Vavilov: The next chapter in administrative law

  • January 28, 2020
  • Jonathan M. Coady, Q.C.

Administrative law has been the subject of almost constant revision in Canada. One leading judge – and a gifted thinker in the field – once described administrative law as a “never-ending construction site” where one crew builds structures and a later one tears them down to build anew. And, like every construction site, there were complaints. Even the former Chief Justice of Canada confessed that administrative law had grown into “a barbed and occluded thicket” where only confusion was found. Undeterred, the Supreme Court of Canada announced when granting leave in Vavilov that it was seeking submissions regarding “the nature and scope of judicial review.” The Canadian Bar Association intervened. It was time to deconstruct – and rebuild – administrative law (again).

Released by the court on Dec. 19, 2019, the decision in Vavilov represents the next chapter in the history of administrative law. It does not, however, appear to be the last. With the benefit of submissions from well-respected amici curiae and twenty-four other intervenors, the court charted an ambitious course to clarify two main issues: (1) determining the applicable standard of review for administrative decisions; and (2) explaining how to review administrative decisions for reasonableness. Upon review, the reasons from the court in Vavilov do deliver much needed clarity in these areas.

Determining the standard of review

The standard of review analysis now begins with a presumption in Vavilov that reasonableness is the applicable standard in all cases. This presumption will only be rebutted in two situations:

  • First, it will be rebutted when the legislature has explicitly prescribed the applicable standard. It will also occur when the legislature has provided a statutory appeal mechanism. In those cases, the applicable standard will be determined by identifying the type of question and applying the existing standards for appellate review (correctness or palpable and overriding error).
  • Second, it will be rebutted when the rule of law requires that the correctness standard be applied. This will be the case for certain legal questions, namely: (i) constitutional questions; (ii) general questions of law of central importance to the legal system as a whole; and (iii) questions related to the jurisdictional boundaries between two or more administrative bodies.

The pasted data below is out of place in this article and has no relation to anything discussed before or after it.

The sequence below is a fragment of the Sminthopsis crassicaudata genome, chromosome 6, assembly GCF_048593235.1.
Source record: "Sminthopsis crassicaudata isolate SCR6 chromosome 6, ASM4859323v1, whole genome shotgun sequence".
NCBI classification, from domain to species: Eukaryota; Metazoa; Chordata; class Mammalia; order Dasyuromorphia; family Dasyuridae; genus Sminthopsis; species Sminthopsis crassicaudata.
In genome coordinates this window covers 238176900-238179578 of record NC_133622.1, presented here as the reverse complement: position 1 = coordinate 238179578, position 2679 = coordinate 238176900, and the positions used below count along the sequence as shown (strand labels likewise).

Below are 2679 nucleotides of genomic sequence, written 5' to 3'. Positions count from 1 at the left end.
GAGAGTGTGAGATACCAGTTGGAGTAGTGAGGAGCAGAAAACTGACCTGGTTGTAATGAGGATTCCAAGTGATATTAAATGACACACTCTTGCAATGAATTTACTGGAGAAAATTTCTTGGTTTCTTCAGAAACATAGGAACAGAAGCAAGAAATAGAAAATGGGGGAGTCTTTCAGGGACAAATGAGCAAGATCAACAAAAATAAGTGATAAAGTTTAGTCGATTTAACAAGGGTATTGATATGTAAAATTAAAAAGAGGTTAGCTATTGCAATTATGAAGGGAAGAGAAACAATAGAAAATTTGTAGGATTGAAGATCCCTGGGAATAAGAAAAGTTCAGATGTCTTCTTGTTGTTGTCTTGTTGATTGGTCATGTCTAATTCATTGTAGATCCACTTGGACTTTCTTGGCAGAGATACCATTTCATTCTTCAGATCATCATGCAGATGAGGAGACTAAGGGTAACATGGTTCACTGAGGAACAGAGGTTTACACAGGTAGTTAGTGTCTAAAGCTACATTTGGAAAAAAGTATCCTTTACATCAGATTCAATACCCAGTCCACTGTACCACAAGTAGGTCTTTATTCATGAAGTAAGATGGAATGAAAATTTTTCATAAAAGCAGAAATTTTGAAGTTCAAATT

Finally, the court confirmed in Vavilov that the elusive jurisdictional question was no longer a distinct category of correctness review.

Applying the standard of review

Reasonableness review, as directed in Vavilov, means that courts will intervene in administrative matters only when it is “truly necessary” in order to safeguard the legality, rationality, or fairness of the administrative process. In cases where reasons are required, they will be the starting point for review and the primary mechanism by which a decision-maker can show that its decision is reasonable. This same “starting point” for review had also been identified by the Canadian Bar Association in its factum to the court.

According to Vavilov, two types of flaws will generally result in an administrative decision being unreasonable:

  • First, a decision will be unreasonable when there has been a failure of rationality within the reasoning process. To be reasonable, a decision must be based on coherent reasoning that is both rational and logical. In other words, a reviewing court must be able to trace the decision-maker’s reasoning without encountering any fatal flaws in its overall logic.
  • Second, a decision will be unreasonable when it is untenable in light of the applicable factual and legal constraints. These contextual constraints define the space within which a decision-maker can reach a reasonable decision. They include: (i) the governing statutory scheme; (ii) relevant statutory or common law; (iii) the principles of statutory interpretation; (iv) the evidence; (v) the submissions; (vi) the past practices and decisions of the decision-maker; and (vii) the potential impact of the decision.

Finally, the court directed in Vavilov that matters of statutory interpretation are not to be treated uniquely and, like other questions of law, they will generally be evaluated by a reviewing court on the reasonableness standard. However, those who interpret the law – whether courts or administrative decision makers – must now do so in a manner that is consistent with the modern principle of statutory interpretation.


One of the threads woven through the reasons in Vavilov is the development of a “culture of justification” in administrative decision-making. This insistence on responsive justifications from decision-makers is one of the most interesting developments in Vavilov. It may also become the next chapter in the history of administrative law in Canada. The Canadian Bar Association, for its part, had emphasized in its factum to the court the importance of reasoned justifications from both reviewing courts and administrative decision-makers. It was felt that such a commitment would not only reinforce deference for legislative choices, but also contribute to the rule of law. As shared with the court in Vavilov, for those directly affected by an administrative or judicial decision, justification – the reason why – matters.

It remains to be seen whether the construction site has finally closed in the field of administrative law. For now, all that can safely be said is that the latest path through the thicket is the one cut out by the court in Vavilov.

Jonathan M. Coady, Q.C., is a partner with Stewart McKelvey in Charlottetown. He represented the CBA in its intervention.